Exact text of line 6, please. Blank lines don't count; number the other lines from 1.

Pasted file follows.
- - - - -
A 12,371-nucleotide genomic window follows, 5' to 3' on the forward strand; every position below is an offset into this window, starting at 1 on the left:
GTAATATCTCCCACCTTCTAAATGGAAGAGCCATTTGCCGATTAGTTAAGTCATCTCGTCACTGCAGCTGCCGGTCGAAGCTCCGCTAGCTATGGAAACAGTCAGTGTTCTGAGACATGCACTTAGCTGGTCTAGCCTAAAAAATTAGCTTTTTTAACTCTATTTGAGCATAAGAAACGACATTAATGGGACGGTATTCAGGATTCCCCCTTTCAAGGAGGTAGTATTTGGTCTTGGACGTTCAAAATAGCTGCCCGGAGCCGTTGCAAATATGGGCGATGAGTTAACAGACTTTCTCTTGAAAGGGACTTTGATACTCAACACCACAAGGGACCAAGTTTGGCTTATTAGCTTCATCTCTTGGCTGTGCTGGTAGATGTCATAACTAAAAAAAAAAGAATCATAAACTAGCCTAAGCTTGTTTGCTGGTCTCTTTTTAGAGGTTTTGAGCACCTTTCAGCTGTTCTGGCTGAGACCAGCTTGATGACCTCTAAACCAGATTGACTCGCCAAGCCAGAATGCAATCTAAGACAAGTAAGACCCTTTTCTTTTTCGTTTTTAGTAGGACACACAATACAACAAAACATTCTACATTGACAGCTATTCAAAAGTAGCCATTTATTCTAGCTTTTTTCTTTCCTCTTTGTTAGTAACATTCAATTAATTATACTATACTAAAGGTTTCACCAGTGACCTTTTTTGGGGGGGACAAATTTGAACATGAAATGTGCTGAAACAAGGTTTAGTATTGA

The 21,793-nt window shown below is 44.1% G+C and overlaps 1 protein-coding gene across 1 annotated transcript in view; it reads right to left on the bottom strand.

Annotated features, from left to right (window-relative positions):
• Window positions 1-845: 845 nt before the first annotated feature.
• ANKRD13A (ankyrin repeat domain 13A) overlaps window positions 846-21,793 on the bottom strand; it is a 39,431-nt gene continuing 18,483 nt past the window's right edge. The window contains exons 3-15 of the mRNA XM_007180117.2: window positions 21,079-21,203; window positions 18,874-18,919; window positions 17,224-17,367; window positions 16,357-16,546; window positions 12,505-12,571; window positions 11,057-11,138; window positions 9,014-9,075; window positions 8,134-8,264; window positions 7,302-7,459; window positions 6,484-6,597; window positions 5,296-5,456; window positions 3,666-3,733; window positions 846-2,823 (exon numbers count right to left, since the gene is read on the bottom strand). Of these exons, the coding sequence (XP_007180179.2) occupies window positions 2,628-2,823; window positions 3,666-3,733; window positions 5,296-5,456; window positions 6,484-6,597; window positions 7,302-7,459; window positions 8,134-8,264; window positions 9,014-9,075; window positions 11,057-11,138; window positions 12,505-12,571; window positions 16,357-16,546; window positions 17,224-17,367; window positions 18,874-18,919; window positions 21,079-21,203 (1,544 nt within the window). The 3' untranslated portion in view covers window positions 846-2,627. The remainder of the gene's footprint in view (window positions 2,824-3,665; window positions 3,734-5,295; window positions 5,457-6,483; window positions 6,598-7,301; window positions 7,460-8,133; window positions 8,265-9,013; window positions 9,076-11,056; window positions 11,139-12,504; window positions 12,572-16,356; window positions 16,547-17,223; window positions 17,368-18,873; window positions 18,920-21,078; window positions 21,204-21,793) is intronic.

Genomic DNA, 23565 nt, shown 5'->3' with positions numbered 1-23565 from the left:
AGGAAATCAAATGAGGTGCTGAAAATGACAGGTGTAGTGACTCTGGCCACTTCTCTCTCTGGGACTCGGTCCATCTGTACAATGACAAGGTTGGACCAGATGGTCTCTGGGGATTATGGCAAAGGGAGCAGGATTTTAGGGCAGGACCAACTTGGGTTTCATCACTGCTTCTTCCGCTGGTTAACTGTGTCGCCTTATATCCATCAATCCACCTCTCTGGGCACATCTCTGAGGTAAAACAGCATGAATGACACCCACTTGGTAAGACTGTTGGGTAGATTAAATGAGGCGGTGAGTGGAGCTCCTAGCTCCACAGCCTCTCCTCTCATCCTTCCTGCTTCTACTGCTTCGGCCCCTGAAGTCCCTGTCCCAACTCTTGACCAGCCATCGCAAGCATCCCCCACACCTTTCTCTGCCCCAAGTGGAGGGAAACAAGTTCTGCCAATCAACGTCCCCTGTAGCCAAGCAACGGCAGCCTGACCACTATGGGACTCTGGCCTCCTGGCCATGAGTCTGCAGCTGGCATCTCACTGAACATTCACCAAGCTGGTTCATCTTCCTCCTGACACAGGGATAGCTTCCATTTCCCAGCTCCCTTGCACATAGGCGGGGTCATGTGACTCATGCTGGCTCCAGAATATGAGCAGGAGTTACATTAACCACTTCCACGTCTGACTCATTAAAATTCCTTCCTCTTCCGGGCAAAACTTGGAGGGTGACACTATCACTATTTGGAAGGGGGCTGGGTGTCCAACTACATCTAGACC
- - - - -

• ANKRD13A (ankyrin repeat domain 13A) overlaps window positions 846-21,793 on the bottom strand; it is a 39,431-nt gene continuing 18,483 nt past the window's right edge. The window contains exons 3-15 of the mRNA XM_007180117.2: window positions 21,079-21,203; window positions 18,874-18,919; window positions 17,224-17,367; window positions 16,357-16,546; window positions 12,505-12,571; window positions 11,057-11,138; window positions 9,014-9,075; window positions 8,134-8,264; window positions 7,302-7,459; window positions 6,484-6,597; window positions 5,296-5,456; window positions 3,666-3,733; window positions 846-2,823 (exon numbers count right to left, since the gene is read on the bottom strand). Of these exons, the coding sequence (XP_007180179.2) occupies window positions 2,628-2,823; window positions 3,666-3,733; window positions 5,296-5,456; window positions 6,484-6,597; window positions 7,302-7,459; window positions 8,134-8,264; window positions 9,014-9,075; window positions 11,057-11,138; window positions 12,505-12,571; window positions 16,357-16,546; window positions 17,224-17,367; window positions 18,874-18,919; window positions 21,079-21,203 (1,544 nt within the window). The 3' untranslated portion in view covers window positions 846-2,627. The remainder of the gene's footprint in view (window positions 2,824-3,665; window positions 3,734-5,295; window positions 5,457-6,483; window positions 6,598-7,301; window positions 7,460-8,133; window positions 8,265-9,013; window positions 9,076-11,056; window positions 11,139-12,504; window positions 12,572-16,356; window positions 16,547-17,223; window positions 17,368-18,873; window positions 18,920-21,078; window positions 21,204-21,793) is intronic.